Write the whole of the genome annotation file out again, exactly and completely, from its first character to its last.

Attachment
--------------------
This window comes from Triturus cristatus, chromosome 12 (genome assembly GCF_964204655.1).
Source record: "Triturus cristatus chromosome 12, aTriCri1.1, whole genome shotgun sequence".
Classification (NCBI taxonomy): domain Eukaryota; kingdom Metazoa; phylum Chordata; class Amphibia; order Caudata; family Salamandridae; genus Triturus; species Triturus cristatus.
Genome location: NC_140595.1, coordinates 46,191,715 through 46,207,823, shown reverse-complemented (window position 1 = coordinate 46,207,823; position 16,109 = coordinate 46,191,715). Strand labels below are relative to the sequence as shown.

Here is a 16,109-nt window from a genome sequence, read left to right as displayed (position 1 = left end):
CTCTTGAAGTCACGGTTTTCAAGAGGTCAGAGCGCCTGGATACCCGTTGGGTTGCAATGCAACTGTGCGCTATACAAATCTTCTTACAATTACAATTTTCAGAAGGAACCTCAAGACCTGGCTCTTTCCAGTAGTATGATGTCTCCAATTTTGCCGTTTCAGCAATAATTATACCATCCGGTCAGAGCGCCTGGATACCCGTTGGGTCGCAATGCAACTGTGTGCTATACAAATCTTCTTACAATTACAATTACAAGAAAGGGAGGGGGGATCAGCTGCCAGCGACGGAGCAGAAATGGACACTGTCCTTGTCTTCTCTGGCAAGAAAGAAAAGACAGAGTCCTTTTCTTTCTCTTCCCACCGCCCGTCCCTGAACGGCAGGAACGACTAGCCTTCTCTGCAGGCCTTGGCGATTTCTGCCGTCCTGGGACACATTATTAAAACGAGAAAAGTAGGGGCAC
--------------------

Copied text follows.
This window comes from Triturus cristatus, chromosome 12 (genome assembly GCF_964204655.1).
Source record: "Triturus cristatus chromosome 12, aTriCri1.1, whole genome shotgun sequence".
Classification (NCBI taxonomy): domain Eukaryota; kingdom Metazoa; phylum Chordata; class Amphibia; order Caudata; family Salamandridae; genus Triturus; species Triturus cristatus.
Genome location: NC_140595.1, coordinates 46,191,715 through 46,207,823, shown reverse-complemented (window position 1 = coordinate 46,207,823; position 16,109 = coordinate 46,191,715). Strand labels below are relative to the sequence as shown.

Here is a 16,109-nt window from a genome sequence, read left to right as displayed (position 1 = left end):
CTCTTGAAGTCACGGTTTTCAAGAGGTCAGAGCGCCTGGATACCCGTTGGGTTGCAATGCAACTGTGCGCTATACAAATCTTCTTACAATTACAATTTTCAGAAGGAACCTCAAGACCTGGCTCTTTCCAGTAGTATGATGTCTCCAATTTTGCCGTTTCAGCAATAATTATACCATCCGGTCAGAGCGCCTGGATACCCGTTGGGTCGCAATGCAACTGTGTGCTATACAAATCTTCTTACAATTACAATTACAAGAAAGGGAGGGGGGATCAGCTGCCAGCGACGGAGCAGAAATGGACACTGTCCTTGTCTTCTCTGGCAAGAAAGAAAAGACAGAGTCCTTTTCTTTCTCTTCCCACCGCCCGTCCCTGAACGGCAGGAACGACTAGCCTTCTCTGCAGGCCTTGGCGATTTCTGCCGTCCTGGGACACATTATTAAAACGAGAAAAGTAGGGGCAC